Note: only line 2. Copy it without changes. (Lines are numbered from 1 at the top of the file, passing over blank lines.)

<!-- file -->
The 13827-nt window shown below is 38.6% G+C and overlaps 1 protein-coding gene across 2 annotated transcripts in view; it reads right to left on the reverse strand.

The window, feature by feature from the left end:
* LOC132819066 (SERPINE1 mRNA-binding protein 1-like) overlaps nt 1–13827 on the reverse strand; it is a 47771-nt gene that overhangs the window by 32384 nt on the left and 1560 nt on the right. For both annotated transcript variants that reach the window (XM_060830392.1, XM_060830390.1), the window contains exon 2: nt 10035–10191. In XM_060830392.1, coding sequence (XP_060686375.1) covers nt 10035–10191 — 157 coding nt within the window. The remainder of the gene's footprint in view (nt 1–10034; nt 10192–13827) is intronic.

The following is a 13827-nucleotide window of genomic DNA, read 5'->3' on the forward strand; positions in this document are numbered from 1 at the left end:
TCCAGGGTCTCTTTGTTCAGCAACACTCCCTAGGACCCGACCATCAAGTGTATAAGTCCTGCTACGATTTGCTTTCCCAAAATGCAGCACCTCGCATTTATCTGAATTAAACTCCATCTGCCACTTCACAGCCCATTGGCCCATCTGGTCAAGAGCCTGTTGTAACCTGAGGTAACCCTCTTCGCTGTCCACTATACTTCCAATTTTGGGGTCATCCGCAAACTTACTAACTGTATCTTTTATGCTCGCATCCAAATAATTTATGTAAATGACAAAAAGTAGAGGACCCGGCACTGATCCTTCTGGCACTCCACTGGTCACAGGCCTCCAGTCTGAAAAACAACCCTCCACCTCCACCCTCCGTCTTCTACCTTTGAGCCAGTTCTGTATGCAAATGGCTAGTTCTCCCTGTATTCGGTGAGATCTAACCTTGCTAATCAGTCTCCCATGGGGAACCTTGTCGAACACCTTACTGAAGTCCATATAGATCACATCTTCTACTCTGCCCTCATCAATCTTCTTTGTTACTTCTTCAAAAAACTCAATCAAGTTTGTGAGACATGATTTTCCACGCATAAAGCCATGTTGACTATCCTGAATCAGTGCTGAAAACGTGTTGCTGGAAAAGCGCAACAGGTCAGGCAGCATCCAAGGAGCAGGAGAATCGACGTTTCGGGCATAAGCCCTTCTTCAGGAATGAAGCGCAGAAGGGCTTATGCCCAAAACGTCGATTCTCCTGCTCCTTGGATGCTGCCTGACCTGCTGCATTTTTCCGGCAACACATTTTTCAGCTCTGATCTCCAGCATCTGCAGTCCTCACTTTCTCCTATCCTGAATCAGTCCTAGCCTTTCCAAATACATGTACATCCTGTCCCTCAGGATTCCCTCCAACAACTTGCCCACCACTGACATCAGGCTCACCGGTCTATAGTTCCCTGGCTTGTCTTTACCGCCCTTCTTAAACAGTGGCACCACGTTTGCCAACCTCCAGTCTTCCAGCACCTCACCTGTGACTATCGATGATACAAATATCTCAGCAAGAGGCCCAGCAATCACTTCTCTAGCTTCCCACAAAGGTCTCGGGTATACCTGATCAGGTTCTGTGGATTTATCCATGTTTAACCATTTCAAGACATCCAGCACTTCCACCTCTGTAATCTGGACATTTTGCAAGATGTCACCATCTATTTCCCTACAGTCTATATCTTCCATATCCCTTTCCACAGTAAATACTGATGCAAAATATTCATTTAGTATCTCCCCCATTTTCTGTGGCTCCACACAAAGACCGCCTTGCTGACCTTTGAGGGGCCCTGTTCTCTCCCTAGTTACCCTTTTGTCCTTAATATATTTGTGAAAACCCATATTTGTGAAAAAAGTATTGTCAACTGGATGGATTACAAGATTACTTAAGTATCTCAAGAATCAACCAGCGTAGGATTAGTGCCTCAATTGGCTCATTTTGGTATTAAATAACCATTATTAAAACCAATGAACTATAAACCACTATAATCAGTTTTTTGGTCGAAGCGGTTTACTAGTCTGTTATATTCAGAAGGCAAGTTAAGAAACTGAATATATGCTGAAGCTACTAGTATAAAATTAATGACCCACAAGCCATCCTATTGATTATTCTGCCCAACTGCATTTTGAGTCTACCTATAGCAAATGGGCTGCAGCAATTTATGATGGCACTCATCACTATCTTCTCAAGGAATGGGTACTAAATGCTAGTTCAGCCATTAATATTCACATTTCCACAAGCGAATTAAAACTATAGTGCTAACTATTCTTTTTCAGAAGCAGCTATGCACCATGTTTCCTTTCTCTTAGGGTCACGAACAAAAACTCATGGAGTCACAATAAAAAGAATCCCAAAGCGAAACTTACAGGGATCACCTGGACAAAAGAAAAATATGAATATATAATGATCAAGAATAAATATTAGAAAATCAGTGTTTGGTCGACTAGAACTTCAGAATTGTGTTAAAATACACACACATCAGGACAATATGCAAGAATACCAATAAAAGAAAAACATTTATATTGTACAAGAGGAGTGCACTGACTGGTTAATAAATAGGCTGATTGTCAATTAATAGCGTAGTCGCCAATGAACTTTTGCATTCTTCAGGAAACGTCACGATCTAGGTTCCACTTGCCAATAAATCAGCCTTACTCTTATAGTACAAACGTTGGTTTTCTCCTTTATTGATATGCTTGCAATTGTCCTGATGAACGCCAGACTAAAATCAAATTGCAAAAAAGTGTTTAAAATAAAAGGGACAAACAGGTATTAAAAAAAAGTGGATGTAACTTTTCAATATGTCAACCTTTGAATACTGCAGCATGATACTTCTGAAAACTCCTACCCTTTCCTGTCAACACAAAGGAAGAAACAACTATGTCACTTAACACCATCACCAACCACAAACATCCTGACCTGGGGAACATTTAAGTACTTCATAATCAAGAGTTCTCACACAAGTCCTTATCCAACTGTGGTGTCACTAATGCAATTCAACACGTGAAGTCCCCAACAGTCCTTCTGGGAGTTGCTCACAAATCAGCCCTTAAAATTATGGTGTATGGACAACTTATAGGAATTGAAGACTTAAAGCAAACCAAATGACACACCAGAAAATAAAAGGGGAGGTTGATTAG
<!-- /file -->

The window, feature by feature from the left end: